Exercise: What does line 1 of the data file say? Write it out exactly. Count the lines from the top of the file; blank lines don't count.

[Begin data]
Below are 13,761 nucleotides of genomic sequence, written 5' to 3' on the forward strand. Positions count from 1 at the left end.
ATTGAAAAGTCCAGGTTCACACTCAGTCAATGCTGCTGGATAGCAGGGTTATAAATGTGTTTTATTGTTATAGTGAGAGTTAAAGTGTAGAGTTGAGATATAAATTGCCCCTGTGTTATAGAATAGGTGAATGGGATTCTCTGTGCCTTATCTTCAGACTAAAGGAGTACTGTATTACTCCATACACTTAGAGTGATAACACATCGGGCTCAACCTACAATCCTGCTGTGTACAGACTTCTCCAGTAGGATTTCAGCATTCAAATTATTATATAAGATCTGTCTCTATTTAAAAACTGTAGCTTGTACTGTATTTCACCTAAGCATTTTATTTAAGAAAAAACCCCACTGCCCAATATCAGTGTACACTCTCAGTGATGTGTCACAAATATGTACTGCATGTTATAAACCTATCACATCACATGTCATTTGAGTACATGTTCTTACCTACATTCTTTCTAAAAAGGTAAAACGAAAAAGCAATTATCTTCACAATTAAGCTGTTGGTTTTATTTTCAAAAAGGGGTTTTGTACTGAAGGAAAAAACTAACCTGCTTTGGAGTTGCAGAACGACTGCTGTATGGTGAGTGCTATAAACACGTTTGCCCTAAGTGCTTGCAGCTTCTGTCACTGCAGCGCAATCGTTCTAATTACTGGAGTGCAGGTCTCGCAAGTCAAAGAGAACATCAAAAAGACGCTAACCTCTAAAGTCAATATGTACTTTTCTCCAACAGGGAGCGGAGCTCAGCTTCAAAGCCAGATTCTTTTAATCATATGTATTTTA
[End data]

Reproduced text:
Below are 13,761 nucleotides of genomic sequence, written 5' to 3' on the forward strand. Positions count from 1 at the left end.